At only 33 years old, O’Brady finished the dangerous travesty in 54 days time without assistance of any kind. Under extreme weather conditions, the explorer and sports enthusiast covered approximately 1,5500 kilometers (930 miles) while carrying a 170 kg (375 pounds) sled.
O’Brady finished several days ahead of British Army Captain, Louis Rudd. The two men met at a hotel bar in Chile and started a competition, setting out on the 3rd of November to begin the bone-chilling trek.
Recalling the difficult travesty on social media, O’Brady opened about the extreme conditions and obstacles that almost jeopardized his goal. “As expected, it was brutal.
Blowing snow, sub-zero temps, sub-zero visibility” he commented on Instagram, “Pretty much the worst place to find yourself not being able to see where you are going.”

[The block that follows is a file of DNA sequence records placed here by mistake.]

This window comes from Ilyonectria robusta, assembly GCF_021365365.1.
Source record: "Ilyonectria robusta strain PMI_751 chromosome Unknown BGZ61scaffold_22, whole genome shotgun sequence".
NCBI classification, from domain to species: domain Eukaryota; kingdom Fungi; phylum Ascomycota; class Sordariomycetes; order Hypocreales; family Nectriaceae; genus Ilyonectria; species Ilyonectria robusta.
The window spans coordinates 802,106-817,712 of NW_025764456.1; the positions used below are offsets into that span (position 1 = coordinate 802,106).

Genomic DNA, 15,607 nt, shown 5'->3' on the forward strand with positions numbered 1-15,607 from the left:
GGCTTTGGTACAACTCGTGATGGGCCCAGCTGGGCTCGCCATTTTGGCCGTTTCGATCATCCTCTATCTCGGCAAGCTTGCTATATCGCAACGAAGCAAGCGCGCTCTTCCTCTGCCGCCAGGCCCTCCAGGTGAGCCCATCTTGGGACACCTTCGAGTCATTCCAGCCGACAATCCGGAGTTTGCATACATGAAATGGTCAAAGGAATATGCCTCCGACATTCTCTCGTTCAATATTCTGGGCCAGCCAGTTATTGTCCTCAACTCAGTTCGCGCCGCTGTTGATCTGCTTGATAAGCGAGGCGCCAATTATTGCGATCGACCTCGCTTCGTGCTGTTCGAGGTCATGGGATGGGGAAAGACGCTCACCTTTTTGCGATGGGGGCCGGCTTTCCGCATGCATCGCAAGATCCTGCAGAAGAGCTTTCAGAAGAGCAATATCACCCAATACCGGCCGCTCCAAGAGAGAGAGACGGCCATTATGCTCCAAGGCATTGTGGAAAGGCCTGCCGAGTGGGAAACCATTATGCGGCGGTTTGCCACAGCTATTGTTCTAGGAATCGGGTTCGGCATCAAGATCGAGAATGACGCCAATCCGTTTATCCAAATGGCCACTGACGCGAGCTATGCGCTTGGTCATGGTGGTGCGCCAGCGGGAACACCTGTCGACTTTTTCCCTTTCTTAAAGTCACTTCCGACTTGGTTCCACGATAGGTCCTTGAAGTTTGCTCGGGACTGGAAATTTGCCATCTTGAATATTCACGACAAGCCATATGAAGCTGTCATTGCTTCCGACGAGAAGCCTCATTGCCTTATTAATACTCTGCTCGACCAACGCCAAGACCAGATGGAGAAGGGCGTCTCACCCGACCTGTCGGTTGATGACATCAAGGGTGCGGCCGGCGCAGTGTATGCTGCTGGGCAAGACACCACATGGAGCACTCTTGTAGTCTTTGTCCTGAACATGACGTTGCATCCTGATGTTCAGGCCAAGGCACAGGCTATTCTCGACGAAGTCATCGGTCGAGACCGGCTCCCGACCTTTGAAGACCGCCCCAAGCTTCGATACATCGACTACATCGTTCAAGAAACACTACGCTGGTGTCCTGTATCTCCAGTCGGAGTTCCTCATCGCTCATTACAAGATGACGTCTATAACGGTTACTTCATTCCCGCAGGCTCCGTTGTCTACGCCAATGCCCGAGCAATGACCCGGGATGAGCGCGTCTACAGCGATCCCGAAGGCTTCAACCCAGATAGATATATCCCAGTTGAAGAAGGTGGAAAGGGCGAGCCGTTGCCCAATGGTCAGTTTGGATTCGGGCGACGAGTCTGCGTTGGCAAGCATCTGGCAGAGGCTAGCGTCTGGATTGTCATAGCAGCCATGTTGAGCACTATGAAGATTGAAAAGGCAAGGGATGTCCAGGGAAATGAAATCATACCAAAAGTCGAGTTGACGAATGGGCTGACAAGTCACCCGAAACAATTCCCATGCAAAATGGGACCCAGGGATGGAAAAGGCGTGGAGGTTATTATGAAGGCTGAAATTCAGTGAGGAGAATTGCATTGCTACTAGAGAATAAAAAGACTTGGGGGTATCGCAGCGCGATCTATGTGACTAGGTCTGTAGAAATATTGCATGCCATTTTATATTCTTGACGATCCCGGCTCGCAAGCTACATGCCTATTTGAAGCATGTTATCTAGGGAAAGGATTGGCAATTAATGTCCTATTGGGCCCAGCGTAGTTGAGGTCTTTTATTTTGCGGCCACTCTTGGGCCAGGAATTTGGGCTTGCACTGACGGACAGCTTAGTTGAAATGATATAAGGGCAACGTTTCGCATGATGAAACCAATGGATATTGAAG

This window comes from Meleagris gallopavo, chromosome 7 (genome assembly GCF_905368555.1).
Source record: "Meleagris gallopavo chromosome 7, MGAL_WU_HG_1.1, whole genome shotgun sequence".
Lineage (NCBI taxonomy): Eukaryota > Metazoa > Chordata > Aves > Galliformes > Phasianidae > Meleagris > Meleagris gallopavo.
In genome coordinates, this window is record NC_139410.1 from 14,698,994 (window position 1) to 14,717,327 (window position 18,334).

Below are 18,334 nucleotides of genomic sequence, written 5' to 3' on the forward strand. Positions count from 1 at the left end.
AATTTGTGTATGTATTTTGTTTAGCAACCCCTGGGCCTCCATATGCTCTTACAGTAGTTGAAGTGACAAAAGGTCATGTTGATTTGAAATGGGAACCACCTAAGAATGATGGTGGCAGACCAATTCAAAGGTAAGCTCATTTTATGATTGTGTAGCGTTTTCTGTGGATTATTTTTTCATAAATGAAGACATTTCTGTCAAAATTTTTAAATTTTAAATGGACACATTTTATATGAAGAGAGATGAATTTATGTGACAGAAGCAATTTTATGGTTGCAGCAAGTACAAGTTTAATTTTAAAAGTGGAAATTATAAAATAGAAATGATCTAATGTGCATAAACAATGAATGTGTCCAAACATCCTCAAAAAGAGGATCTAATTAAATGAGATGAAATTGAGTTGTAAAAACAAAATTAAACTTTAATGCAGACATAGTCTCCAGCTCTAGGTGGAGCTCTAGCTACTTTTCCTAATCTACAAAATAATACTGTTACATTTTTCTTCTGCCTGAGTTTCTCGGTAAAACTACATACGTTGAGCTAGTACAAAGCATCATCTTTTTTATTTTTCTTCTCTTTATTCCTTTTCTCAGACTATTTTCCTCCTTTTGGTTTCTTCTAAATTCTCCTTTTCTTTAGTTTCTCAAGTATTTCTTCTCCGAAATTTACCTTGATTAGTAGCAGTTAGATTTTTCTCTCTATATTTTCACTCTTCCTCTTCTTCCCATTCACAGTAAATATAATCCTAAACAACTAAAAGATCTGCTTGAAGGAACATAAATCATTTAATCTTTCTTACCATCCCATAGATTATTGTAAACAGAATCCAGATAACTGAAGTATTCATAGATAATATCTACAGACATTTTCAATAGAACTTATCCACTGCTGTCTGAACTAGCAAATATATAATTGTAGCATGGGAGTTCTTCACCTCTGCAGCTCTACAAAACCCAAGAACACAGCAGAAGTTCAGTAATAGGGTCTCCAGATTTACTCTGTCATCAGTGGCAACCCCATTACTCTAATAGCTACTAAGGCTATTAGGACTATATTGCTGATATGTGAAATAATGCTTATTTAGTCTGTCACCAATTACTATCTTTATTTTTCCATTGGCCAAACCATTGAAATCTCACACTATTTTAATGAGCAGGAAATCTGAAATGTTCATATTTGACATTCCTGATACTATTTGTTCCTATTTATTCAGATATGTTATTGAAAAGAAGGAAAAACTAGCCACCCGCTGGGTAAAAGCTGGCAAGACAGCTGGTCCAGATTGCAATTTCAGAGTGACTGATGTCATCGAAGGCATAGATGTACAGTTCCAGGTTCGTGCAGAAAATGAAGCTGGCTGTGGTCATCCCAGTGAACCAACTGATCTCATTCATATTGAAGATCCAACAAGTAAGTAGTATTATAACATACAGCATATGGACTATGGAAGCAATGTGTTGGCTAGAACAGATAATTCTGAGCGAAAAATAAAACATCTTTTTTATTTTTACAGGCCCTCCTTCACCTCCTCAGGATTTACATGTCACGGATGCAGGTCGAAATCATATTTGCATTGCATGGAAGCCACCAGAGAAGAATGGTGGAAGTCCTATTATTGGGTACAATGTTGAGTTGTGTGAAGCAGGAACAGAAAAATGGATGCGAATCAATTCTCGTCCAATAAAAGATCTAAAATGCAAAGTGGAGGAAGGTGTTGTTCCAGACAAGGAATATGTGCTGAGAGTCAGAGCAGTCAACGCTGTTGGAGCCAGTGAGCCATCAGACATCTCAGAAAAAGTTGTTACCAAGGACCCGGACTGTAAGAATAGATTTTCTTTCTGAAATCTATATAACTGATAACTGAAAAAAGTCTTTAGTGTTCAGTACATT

Towards the end, the difficulties were many and the exhaustion was almost unbearable. On the 47th day of the journey, O’Brady fell at least five times, making him question whether he ought to stop and call it a day.
However, his determination proved to be stronger, and O’Brady kept himself motivated by repeating his favorite mantra “this too shall pass”.
O’Brady’s milestone can’t be underestimated; Antarctica is known as the coldest continent on Earth. It is also the highest and driest, where the sun shines 24 hours a day.
What’s more, the unbearable cold freezes all moistures, making the arctic landscape just like a dessert. Under such conditions, explorers must carry all the calories they consume while keeping their energy levels up.
Many have attempted this high-risk journey before. However, such expeditions had assistance and were reinforced with plenty of supplies or kites to help them endure the harsh conditions.
In 2016, British explorer Henry Worsley lost his life attempting an unassisted trek across Antarctica, ultimately collapsing from exhaustion towards the end.
Today, O’Brady celebrates his sports milestone, while looking forward to his upcoming challenge.